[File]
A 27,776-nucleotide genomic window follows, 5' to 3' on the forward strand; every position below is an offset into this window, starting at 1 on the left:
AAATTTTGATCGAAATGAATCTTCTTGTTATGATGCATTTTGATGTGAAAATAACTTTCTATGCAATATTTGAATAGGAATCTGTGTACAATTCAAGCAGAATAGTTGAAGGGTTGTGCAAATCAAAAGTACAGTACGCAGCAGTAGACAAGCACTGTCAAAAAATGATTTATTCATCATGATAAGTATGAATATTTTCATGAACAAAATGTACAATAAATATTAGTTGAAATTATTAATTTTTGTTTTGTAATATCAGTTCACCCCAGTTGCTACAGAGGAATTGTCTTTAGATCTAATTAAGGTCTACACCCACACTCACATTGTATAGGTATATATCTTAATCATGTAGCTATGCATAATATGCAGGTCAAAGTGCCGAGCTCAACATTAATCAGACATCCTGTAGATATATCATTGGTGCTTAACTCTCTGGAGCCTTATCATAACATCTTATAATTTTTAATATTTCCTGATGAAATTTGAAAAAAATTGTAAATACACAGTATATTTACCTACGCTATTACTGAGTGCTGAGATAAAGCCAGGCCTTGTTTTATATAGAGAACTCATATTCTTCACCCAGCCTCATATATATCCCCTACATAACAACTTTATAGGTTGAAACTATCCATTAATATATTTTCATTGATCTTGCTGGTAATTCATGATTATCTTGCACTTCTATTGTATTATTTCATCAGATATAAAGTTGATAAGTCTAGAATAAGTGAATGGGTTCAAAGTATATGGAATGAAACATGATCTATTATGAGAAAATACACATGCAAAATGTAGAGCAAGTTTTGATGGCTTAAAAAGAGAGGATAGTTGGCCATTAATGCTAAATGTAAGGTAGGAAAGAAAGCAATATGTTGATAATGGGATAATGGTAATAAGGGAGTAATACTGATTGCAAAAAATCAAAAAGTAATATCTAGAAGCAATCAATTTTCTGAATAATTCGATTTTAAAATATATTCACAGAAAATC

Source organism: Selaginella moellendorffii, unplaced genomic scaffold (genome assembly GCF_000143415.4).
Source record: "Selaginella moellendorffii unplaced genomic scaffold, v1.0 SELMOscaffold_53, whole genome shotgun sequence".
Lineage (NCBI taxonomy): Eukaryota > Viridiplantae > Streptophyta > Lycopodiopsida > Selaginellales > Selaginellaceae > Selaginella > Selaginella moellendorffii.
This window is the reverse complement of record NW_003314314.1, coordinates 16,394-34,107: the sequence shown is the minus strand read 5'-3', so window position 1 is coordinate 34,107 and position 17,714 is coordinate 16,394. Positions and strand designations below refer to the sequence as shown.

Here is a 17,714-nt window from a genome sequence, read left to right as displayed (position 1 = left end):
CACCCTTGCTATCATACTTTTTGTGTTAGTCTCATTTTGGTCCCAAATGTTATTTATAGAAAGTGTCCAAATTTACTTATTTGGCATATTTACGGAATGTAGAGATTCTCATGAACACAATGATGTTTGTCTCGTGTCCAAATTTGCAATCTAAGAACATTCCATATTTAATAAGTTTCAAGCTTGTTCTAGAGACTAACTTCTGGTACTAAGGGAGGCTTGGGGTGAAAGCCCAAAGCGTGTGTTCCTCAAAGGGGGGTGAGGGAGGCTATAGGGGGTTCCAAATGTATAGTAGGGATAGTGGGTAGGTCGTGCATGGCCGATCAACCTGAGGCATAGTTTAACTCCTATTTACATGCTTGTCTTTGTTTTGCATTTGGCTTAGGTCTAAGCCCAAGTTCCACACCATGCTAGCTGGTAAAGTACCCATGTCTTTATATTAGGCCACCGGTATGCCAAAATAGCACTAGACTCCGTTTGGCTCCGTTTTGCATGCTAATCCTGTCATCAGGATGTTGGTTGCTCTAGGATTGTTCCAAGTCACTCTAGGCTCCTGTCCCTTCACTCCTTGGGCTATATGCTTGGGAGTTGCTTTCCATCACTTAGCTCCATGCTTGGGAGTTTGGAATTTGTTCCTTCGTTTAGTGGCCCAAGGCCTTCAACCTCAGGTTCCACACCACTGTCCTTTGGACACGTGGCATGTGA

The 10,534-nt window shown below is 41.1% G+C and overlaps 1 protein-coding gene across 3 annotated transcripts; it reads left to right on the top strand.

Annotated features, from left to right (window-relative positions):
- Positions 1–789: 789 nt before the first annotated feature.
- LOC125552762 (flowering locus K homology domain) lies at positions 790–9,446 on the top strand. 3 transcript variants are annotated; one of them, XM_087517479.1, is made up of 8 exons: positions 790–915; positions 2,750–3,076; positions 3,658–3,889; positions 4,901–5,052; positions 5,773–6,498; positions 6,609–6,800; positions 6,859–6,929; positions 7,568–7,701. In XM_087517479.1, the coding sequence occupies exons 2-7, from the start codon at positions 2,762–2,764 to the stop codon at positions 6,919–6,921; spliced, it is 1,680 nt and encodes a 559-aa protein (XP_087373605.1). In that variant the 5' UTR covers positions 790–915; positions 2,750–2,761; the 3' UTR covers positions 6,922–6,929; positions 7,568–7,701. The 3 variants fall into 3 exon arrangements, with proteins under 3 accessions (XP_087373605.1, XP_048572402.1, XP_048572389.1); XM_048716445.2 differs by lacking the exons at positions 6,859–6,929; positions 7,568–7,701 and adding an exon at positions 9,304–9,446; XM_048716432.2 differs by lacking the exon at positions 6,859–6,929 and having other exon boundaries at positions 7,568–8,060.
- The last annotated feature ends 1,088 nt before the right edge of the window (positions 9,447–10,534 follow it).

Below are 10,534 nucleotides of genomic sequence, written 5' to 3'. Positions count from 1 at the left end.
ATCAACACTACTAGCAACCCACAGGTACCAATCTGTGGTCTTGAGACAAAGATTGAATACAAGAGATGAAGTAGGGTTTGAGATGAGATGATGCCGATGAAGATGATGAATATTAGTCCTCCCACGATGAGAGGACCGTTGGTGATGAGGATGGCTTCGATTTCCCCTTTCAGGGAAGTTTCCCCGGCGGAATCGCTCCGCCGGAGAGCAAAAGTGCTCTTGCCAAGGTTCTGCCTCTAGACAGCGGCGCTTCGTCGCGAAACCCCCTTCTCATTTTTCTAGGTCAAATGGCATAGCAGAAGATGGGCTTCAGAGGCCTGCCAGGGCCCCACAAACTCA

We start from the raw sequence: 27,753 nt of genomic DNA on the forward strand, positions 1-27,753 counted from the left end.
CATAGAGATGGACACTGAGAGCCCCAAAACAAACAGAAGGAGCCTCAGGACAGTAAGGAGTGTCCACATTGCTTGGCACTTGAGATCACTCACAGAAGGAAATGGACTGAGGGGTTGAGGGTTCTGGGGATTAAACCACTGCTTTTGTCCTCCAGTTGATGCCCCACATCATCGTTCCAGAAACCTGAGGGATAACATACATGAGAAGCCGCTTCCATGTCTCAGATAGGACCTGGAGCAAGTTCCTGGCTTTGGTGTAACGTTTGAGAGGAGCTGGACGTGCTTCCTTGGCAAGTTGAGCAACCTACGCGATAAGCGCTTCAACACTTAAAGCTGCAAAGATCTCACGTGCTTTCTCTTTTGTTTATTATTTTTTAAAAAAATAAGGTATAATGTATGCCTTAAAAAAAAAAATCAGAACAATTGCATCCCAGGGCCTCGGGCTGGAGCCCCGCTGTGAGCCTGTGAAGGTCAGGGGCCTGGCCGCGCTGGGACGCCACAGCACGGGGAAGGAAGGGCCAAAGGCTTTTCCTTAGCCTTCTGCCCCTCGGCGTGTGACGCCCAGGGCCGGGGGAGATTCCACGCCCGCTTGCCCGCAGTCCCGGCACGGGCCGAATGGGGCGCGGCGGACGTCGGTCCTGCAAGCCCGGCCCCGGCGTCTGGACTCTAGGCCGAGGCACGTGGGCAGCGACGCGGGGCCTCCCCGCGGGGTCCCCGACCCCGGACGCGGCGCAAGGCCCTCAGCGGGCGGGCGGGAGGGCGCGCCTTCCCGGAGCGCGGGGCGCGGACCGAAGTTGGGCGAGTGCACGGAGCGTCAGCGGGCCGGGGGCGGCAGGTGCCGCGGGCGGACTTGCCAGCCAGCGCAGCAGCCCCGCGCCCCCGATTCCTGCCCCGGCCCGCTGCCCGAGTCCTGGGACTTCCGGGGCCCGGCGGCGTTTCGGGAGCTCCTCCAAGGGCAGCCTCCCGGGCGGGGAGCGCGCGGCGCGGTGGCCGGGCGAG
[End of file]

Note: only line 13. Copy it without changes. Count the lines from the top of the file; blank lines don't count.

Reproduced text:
- The last annotated feature ends 1,088 nt before the right edge of the window (positions 9,447–10,534 follow it).